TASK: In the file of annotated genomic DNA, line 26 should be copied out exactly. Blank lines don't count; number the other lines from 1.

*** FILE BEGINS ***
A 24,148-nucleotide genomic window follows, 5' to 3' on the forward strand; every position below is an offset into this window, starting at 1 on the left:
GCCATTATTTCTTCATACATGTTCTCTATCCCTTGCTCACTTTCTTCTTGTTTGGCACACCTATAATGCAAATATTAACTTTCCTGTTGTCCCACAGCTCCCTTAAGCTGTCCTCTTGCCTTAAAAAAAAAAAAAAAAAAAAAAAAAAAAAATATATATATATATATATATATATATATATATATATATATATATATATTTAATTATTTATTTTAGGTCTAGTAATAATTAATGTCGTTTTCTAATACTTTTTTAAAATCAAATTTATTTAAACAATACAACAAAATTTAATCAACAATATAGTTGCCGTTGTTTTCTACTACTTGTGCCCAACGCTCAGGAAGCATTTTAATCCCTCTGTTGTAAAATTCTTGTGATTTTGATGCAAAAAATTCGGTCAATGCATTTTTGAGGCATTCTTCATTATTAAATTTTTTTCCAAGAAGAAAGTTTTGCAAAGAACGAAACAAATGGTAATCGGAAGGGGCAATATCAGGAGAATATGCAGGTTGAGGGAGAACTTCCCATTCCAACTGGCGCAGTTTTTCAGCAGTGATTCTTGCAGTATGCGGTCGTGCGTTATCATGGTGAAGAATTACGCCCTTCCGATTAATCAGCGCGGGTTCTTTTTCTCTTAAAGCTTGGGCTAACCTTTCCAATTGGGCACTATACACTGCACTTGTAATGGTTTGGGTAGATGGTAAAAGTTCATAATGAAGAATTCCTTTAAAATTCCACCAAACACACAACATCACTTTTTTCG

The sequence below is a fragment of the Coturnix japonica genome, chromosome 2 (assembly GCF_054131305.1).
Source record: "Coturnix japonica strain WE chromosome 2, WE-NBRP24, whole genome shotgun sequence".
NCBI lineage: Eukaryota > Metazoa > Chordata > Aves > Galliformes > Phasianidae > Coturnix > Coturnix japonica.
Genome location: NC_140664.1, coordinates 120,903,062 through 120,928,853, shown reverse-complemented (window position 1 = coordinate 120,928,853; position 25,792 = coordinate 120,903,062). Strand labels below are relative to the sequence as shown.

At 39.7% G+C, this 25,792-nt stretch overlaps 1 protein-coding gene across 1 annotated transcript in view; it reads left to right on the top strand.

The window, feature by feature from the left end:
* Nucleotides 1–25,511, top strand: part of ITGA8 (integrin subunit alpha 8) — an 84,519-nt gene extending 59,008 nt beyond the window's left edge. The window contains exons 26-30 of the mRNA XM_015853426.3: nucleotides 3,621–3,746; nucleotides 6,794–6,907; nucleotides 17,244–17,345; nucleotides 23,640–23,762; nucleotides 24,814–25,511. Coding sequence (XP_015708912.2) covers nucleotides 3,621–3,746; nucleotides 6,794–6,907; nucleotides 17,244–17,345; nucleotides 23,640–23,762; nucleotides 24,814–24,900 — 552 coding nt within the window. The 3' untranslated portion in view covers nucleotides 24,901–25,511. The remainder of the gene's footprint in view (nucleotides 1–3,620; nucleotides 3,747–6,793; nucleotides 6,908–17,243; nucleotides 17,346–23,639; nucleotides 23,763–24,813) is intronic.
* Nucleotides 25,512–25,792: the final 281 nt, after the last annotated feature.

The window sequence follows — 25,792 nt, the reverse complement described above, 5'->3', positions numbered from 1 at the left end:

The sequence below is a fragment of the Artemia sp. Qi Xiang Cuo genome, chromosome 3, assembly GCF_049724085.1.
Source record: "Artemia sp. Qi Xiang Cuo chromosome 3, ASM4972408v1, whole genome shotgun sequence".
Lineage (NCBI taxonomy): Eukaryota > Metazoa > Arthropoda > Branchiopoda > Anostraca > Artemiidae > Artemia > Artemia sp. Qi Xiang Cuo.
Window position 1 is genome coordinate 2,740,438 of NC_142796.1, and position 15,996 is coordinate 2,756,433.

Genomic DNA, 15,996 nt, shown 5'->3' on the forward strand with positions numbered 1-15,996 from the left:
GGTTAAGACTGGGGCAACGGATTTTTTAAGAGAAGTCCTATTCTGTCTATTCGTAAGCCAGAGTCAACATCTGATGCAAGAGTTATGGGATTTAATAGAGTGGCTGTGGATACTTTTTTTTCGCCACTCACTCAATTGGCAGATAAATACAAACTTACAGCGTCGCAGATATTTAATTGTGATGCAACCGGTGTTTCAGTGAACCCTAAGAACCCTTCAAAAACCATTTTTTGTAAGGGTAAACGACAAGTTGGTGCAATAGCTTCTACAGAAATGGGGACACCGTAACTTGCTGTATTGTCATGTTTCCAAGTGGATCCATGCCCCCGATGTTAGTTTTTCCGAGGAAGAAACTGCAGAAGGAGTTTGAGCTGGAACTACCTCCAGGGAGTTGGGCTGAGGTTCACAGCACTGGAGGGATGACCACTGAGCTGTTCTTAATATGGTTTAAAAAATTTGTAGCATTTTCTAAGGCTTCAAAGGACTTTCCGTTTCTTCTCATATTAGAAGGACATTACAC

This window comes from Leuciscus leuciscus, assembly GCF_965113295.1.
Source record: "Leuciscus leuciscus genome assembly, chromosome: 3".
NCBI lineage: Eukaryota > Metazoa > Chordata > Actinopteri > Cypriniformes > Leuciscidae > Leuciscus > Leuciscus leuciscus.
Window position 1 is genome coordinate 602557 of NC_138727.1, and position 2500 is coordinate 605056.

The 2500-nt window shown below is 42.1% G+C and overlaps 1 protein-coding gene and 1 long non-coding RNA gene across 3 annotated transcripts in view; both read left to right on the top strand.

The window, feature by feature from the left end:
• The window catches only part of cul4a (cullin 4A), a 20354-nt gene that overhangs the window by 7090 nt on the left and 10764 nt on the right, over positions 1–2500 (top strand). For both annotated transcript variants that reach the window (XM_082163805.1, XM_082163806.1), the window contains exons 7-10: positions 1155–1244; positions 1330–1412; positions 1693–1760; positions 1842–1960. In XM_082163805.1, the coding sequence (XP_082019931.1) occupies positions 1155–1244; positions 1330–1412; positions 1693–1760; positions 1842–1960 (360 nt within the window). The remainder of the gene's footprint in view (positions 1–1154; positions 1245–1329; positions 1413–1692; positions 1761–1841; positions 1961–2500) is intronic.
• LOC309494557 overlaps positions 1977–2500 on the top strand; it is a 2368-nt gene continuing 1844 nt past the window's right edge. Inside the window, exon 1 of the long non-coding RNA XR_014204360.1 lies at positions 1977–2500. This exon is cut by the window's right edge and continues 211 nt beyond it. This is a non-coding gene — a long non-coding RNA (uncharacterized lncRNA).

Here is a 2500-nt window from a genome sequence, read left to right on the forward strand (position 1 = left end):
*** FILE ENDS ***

Here is a 2500-nt window from a genome sequence, read left to right on the forward strand (position 1 = left end):